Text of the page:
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International Journal of Exercise Science 16(3): 1426-1439, 2023. This study investigated the efficacy of topical cannabidiol (CBD) ointment in reducing localized inflammation, minimizing performance detriments, and attenuating soreness associated with delayed onset muscle soreness (DOMS). In a double blind randomized control trial, upper-arm circumferences, maximal voluntary isometric contractions (MVICs) for elbow flexion at 90° and 30° for college-aged participants (n = 21, age 20.8 ± 1.9 years) were assessed at baseline. Participants then performed a DOMS-inducing protocol for the biceps brachii. Topical CBD ointment and placebo (P) ointment were randomly assigned and applied 30 minutes, 24, 48 and 72 hours post the DOMS protocol. The baseline parameters and a visual analog scale (VAS) to assess perceived soreness were assessed 24, 48 and 72 hours post DOMS protocol. A 4x2 repeated measures factorial ANOVA (P < 0.05) analyzed both within and between subject differences. No changes were statistically significant on any days between conditions: Upper-arm circumferences in the CBD arm (7.1 ± 5.8 cm) and in the P arm (7.3 ± 5.8 cm). MVICs were reduced at both the 90° and 30° positions (-5.9 ± 9.0 Nm (90°)); (-4.8 ± 6.5 Nm (30°)) and the P arm (-5.0 ± 10.0 Nm (90°)); (-4.6 ± 5.3 Nm (30°)). Soreness increased in both the CBD arm (6.1 ± 2.1) and the P arm (5.5 ± 2.6) over time. Topical CBD therefore did not alter any parameters vs the P treatment, thus the use of topical CBD does not attenuate the effects of DOMS.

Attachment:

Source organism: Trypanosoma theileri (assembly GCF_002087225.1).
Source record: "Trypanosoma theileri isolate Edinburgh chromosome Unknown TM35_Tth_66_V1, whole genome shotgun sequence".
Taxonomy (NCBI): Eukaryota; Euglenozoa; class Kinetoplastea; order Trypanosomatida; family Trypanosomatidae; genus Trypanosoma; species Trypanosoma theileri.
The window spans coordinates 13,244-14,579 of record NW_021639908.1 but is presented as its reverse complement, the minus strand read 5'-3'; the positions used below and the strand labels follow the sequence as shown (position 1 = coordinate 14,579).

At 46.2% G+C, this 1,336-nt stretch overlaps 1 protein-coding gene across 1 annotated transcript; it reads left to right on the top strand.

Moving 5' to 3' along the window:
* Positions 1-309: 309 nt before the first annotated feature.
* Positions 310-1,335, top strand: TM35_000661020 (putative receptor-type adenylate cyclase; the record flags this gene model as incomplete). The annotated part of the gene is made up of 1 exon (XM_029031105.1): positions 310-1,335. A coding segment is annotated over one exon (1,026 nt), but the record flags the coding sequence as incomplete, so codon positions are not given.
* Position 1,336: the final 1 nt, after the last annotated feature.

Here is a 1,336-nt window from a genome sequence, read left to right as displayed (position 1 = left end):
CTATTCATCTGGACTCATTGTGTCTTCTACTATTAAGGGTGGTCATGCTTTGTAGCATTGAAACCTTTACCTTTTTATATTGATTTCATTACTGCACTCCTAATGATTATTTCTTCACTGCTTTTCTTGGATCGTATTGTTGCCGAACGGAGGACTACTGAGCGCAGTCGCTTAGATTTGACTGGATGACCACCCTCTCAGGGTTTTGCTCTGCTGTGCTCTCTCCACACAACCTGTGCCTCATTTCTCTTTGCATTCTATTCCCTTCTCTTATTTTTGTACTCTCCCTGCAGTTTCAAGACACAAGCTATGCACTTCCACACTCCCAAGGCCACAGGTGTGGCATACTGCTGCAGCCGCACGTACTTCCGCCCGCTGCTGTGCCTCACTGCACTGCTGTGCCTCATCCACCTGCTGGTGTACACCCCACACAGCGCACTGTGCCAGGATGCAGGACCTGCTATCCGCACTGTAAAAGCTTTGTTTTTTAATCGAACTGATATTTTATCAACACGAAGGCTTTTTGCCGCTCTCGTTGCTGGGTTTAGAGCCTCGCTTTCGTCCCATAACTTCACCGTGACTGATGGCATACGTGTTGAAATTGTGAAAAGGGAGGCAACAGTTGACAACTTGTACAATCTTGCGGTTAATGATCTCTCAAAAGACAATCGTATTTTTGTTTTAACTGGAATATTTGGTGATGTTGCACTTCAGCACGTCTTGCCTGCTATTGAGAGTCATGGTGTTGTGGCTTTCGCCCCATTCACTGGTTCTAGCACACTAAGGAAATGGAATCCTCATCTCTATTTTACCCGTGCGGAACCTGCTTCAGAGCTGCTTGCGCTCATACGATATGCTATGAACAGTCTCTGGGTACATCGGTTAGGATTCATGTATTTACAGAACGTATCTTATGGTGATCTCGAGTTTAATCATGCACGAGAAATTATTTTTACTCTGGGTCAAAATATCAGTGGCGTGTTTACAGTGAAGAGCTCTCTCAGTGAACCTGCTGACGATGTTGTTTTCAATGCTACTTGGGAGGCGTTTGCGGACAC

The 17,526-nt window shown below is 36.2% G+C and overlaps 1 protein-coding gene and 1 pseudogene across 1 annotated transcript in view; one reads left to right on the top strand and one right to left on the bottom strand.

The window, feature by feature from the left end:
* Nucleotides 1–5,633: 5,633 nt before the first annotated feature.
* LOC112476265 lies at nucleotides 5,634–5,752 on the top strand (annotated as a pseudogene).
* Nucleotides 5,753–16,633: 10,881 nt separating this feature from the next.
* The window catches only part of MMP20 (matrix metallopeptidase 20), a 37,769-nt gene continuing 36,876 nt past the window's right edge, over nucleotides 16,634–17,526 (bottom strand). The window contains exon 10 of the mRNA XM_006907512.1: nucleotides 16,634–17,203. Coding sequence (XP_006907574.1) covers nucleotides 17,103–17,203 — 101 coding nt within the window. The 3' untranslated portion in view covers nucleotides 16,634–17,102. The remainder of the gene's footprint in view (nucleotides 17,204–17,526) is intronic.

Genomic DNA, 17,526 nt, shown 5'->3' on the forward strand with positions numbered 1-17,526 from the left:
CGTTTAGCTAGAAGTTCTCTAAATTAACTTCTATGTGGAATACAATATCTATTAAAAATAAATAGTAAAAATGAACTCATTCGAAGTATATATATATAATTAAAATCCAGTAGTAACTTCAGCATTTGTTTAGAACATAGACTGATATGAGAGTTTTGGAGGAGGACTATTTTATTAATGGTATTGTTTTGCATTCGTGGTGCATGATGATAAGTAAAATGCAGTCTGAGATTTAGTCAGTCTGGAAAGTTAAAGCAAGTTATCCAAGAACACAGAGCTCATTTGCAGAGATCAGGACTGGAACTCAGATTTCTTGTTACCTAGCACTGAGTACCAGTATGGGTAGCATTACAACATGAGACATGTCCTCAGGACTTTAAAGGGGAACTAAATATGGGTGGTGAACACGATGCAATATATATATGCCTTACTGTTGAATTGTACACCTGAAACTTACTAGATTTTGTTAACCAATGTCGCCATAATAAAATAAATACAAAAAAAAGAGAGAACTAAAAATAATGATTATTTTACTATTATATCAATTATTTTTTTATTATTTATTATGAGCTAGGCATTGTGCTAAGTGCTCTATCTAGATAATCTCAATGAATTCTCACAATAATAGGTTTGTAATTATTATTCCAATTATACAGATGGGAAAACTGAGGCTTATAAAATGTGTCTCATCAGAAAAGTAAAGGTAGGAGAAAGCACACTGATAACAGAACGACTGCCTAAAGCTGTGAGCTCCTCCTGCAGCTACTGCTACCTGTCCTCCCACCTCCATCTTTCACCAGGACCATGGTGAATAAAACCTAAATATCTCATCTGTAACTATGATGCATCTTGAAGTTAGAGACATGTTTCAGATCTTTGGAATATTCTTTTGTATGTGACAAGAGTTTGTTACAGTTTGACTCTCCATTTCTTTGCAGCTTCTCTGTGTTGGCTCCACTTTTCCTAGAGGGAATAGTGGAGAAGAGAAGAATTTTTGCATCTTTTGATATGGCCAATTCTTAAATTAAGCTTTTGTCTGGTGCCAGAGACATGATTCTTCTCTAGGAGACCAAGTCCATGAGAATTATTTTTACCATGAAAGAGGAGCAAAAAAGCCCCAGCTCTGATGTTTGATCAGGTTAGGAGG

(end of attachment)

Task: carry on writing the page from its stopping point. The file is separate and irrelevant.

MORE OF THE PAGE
Alpy, Anastasia; Yusuff, George; Aquino, Michele; Petrizzo, John; Otto, Robert M.; Wygand, John; and Simpson, Troy
"The Effect of Topical Cannabidiol on the Progression Rate of Delayed Onset Muscle Soreness,"
International Journal of Exercise Science: Vol. 16
7, Pages 1426 - 1439.
Available at: https://digitalcommons.wku.edu/ijes/vol16/iss7/8